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  1. #1
    It's 5 o'clock somewhere

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    Default "What up , Doc?"

    Check out this "wabbit". He lives out by my barn , not timid at all. I can
    walk up to him and he doesn't run , just casually hops a few feet away.
    Yesterday when I was mowing he sat under a tree and watched , then
    hopped out and started nibbling the fresh clippings.


    IMG_0005 (1).JPGIMG_0009.JPG

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  3. #2
    Taking A Stand!!!

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    Default Re: "What up , Doc?"

    Quote Originally Posted by x475 View Post
    Check out this "wabbit". He lives out by my barn , not timid at all. I can
    walk up to him and he doesn't run , just casually hops a few feet away.
    Yesterday when I was mowing he sat under a tree and watched , then
    hopped out and started nibbling the fresh clippings.


    IMG_0005 (1).JPGIMG_0009.JPG
    We have them everywhere here where I live. The only problem is they carry fleas very badly and those fleas carry plague and something called Tularemia. Can make our doggies very sick so we all have to keep flea repellent on our dogs here. My neighbor next door had a very sick dog a few years ago. It was Tularemia and I can say this dog has never been the same since even though he was treated by a vet. Sorry, I am ranting! It is just one more thing I have to worry about keeping my dogs away from. That and rattlers!

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  5. #3
    It's 5 o'clock somewhere

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    Default Re: "What up , Doc?"

    I never heard of Tularemia , looked it up and it's sometimes called rabbit fever. I had heard that term previously.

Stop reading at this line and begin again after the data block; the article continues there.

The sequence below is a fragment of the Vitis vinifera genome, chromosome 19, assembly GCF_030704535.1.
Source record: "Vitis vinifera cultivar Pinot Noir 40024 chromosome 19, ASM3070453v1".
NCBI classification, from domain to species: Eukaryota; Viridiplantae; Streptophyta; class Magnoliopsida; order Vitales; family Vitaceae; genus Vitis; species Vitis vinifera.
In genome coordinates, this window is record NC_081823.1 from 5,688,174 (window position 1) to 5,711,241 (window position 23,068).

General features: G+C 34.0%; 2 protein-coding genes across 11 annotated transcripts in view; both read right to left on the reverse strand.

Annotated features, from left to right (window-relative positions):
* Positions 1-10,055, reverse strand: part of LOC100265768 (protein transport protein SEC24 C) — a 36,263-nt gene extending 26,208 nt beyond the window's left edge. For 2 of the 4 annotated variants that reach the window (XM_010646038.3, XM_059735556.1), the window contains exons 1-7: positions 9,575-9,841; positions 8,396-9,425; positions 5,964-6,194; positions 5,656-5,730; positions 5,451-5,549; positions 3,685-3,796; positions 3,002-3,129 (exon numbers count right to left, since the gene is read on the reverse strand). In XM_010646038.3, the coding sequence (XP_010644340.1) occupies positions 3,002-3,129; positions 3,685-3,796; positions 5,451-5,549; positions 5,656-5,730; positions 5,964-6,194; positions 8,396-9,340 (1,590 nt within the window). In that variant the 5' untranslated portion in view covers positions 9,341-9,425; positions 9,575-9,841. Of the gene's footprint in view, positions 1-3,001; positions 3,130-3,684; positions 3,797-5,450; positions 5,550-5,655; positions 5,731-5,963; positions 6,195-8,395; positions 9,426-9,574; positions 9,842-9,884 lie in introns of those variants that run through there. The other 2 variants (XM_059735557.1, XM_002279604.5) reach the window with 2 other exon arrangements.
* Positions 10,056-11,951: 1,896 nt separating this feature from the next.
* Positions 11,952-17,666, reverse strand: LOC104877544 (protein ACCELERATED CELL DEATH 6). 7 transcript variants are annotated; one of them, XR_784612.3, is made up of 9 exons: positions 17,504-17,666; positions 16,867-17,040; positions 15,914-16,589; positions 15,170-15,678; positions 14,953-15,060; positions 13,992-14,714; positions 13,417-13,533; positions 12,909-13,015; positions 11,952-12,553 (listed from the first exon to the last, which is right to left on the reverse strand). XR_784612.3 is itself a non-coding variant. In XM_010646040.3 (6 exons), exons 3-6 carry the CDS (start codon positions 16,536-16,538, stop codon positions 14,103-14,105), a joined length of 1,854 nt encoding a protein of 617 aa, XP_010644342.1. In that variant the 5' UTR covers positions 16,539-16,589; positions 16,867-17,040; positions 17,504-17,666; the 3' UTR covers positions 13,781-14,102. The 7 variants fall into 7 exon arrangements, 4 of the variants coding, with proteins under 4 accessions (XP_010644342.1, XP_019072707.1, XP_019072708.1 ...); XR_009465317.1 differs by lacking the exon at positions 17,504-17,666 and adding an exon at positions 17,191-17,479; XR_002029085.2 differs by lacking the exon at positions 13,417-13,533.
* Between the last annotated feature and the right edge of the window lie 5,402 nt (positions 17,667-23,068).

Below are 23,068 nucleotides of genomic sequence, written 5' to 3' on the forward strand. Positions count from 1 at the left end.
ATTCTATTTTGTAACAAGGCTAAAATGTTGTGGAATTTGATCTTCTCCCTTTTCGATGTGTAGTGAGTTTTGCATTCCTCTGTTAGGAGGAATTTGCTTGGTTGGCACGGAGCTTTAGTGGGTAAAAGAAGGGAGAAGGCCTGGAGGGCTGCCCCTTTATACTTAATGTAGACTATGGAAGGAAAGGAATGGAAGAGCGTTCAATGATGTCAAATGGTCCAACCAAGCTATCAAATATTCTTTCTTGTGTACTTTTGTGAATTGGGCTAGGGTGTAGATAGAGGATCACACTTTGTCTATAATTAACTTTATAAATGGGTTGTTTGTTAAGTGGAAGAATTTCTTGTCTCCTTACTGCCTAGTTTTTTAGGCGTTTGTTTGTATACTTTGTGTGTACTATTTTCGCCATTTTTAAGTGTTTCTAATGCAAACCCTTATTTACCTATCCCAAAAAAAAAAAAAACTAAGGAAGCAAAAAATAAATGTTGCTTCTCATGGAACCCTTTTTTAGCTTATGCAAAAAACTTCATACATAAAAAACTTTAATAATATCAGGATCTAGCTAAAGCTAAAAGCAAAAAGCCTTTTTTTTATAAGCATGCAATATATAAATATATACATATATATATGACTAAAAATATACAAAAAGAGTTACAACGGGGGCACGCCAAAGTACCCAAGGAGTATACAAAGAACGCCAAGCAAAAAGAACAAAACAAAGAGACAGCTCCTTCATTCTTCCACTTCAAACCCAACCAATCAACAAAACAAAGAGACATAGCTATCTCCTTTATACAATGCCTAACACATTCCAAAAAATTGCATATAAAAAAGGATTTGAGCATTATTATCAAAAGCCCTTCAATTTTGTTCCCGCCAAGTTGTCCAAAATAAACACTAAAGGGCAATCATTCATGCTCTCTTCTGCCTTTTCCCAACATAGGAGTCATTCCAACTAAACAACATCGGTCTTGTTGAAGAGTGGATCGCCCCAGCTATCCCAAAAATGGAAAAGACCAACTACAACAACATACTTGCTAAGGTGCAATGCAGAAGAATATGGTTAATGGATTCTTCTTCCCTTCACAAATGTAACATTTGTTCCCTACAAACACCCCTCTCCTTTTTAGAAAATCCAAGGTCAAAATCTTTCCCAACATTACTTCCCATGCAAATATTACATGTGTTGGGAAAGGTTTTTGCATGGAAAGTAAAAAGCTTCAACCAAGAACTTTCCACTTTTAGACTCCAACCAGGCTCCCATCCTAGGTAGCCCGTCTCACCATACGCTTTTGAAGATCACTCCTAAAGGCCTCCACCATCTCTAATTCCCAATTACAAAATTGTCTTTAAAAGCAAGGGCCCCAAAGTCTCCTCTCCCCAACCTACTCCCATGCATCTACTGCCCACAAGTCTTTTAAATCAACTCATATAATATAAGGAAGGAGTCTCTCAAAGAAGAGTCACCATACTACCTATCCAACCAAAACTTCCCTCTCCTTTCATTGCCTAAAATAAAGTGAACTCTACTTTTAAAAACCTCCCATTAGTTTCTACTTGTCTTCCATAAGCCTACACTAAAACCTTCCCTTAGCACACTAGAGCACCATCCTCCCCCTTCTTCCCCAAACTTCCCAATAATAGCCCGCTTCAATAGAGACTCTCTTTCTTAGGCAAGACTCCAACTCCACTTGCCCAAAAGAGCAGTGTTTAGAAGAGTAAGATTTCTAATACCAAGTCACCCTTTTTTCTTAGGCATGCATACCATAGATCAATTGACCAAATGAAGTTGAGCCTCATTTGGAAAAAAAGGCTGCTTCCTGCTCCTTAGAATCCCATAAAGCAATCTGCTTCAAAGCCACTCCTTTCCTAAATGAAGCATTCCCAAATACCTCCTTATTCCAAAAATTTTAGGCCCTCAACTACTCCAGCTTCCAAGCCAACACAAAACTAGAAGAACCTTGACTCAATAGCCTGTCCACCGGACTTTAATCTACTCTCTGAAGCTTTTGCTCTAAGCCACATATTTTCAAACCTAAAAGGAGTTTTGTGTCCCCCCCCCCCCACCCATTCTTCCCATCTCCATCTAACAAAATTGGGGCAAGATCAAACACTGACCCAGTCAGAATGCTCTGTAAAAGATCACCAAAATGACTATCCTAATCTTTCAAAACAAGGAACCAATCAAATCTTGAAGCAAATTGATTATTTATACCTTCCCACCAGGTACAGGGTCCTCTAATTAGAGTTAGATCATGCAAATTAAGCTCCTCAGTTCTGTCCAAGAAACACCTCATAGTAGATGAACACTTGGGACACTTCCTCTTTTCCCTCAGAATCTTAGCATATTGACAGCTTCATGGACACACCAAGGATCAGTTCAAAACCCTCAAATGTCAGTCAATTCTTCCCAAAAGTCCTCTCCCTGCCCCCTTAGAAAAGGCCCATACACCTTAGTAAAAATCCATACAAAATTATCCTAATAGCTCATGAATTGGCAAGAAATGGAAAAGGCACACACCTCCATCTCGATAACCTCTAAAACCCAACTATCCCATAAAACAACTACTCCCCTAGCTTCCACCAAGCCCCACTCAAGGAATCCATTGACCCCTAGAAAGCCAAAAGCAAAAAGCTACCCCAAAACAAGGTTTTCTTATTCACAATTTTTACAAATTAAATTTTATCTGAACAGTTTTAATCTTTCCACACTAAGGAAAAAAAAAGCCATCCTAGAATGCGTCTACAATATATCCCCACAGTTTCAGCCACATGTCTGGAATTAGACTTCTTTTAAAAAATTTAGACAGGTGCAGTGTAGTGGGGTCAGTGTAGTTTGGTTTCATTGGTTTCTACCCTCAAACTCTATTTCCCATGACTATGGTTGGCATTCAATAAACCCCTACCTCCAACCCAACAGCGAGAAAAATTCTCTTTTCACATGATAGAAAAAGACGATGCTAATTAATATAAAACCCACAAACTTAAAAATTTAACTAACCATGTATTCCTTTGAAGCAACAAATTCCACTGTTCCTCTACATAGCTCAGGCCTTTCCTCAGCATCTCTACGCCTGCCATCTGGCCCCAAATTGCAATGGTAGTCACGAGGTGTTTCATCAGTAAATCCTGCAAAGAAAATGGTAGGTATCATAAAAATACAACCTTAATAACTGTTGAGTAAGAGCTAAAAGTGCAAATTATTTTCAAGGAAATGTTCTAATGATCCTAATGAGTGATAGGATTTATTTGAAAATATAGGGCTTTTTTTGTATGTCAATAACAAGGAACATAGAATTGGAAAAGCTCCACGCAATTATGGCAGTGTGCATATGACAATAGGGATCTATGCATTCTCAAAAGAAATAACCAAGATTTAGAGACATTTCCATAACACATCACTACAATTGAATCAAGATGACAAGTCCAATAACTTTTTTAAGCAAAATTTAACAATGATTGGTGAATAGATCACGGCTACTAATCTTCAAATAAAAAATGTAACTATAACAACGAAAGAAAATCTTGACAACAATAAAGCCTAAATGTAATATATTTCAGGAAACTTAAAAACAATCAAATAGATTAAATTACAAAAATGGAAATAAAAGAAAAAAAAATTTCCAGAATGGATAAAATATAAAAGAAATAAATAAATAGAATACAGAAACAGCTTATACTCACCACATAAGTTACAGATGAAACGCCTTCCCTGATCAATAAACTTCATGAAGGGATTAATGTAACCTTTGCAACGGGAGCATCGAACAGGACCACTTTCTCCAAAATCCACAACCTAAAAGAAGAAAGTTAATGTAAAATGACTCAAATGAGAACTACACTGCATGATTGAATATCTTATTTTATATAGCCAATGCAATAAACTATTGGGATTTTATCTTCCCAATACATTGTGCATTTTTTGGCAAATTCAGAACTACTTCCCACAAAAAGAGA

It is somewhat rare , fortunately. The rabbit population in my neighborhood is down , while coyote sightings are
    becoming more frequent...couldn't be a connection there , right?

    Raccoons were a big nuisance here last year , lots of road kills , many farmers complaining about raccoons
    getting in barns and sheds. Those masked varmits can carry a lot of nasty diseases too,
    most notably rabies. I dispatched quite a few of them to that great raccoon resting place.

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  7. #4
    Scab Hating Union Thug

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    Default Re: "What up , Doc?"

    Quote Originally Posted by x475 View Post
    I never heard of Tularemia , looked it up and it's sometimes called rabbit fever. I had heard that term previously.
    It is somewhat rare , fortunately. The rabbit population in my neighborhood is down , while coyote sightings are
    becoming more frequent...couldn't be a connection there , right?

    Raccoons were a big nuisance here last year , lots of road kills , many farmers complaining about raccoons
    getting in barns and sheds. Those masked varmits can carry a lot of nasty diseases too,
    most notably rabies. I dispatched quite a few of them to that great raccoon resting place.
    I have hunted Bugs Bunny for many years. That pesky wabbit is a favorite meal with my hunting buddy and my late father. Cottontail rabbits and their cousin the Snowshoe hare are fine eating. During deer season the rule was....If you see a Snowshoe hare, forget about Bambi and take the hare. The meal was something my father enjoyed preparing. Quartered, breaded, and fried in a cast iron skillet the same day Mr. Wabbit was taken. Gravy made with the drippings. Sliced "new potatoes" (small reds from a can) for the gravy. Nothing better after a hard day of hunting to have that meal to sit down to.

    One thing I will mention is, if a rabbit was flea ridden, it was suspect for Tularemia. The animal was buried, rather that brought home for the table. The liver was another tell for Tularemia. I never found a liver with spots on it with the rabbits and hares I cleaned and prepared for dinner.

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  9. #5
    It's 5 o'clock somewhere

    Join Date
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    Default Re: "What up , Doc?"

    Mmm …. rabbit with baby reds and gravy...sounds good.

    I am , however somewhat surprised you didn't ask me the recipe for roadkill raccoons??

    It's the same as preparing a rabbit , you just cook it a hare longer.
    Last edited by x475; 05-17-2020 at 08:01 PM.

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